World Veterinary Day is in specific recognition of the role veterinarians play in both the private and public spheres in protecting the health and welfare of animals and in the process, promoting the health and well-being of the human population. Veterinary services involves a number of disciplines and tools based on applied science used to investigate, explain, intervene, correct or prevent a variety of negative health and welfare situations as well as certify animal product safety for use, consumption and trade.
Among the tools used in intervening in animal health problems is the use of veterinary remedies and drugs especially in the treatment or control of infestations and infections caused by microbiological organisms.
World Veterinary Day (WVD) this year took place globally on 29 April 2017. While highlighting and promoting the different facets of the work performed by veterinarians all over the world, the WVD draws attention and raise awareness on the growing importance of Antimicrobial Resistance (AMR). This year, determination of focus by the World Veterinary Association (WVA) and the World Organisation for Animal Health (OIE) settled on the theme: “Antimicrobial Resistance- from awareness to action”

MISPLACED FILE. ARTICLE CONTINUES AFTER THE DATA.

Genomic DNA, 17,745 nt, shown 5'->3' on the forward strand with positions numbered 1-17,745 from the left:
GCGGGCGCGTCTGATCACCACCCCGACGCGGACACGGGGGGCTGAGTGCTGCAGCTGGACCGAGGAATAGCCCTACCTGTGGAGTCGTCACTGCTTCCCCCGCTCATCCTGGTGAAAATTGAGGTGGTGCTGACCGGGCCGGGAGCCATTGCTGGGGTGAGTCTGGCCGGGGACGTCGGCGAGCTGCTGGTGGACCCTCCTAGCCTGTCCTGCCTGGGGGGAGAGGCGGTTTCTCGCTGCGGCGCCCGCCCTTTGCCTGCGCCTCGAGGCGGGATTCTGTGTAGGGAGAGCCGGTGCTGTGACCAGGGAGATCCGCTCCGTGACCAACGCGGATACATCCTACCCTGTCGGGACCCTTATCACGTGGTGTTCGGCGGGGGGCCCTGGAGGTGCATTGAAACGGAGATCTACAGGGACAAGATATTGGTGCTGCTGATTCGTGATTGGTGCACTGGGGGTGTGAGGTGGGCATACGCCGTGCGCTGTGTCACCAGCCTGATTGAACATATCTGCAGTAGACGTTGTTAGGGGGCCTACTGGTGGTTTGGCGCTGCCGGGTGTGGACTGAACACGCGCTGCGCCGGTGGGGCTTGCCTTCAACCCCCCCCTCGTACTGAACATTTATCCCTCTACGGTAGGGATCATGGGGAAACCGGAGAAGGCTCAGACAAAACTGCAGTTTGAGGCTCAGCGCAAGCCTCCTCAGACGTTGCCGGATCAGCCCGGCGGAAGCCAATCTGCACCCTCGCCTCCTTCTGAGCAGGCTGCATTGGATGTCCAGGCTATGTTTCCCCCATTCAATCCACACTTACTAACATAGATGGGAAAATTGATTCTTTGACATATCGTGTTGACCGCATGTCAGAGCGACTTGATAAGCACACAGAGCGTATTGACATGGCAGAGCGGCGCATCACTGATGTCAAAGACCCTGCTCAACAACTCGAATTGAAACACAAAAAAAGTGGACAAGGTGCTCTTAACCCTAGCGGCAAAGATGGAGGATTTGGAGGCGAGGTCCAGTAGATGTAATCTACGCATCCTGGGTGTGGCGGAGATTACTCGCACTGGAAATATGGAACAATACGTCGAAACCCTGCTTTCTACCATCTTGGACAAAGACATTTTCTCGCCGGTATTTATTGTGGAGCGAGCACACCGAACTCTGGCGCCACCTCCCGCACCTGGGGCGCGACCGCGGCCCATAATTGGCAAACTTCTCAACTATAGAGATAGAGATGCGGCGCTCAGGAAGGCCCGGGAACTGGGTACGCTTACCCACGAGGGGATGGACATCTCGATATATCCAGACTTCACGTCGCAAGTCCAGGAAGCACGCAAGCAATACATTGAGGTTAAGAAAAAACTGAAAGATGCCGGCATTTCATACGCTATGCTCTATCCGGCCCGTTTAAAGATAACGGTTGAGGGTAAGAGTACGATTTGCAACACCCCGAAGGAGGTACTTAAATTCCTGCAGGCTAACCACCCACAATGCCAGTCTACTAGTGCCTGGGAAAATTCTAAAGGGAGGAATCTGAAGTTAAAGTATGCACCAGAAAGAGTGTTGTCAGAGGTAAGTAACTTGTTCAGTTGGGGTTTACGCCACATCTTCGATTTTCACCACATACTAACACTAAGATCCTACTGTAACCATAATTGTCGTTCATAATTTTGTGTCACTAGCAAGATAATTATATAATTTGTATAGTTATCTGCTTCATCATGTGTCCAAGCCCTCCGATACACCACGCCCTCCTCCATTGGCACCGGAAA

Use of antimicrobial drugs has transformed the practice of human and animal medicine, since the early part of the last century. Infections that were once lethal became treatable, and the use of antimicrobial agents advanced global human and animal health tremendously.These advances enabled the realisation of goals in food and nutritional security, public health safety, life expectancy as well as the general wellbeing of people and animal welfare.
Safeguarding the efficacy of these life-saving medications, as well as their availability and effectiveness for both human and veterinary use, are essential in preserving the future of humanity. However, overuse and misuse of these drugs in the human, animal and crop sectors has dramatically accelerated the emergence of resistance to antimicrobials. This may be a result of poor patient or user compliance with rules of use, poor supervision and regulatory oversight, or use of counterfeit drugs.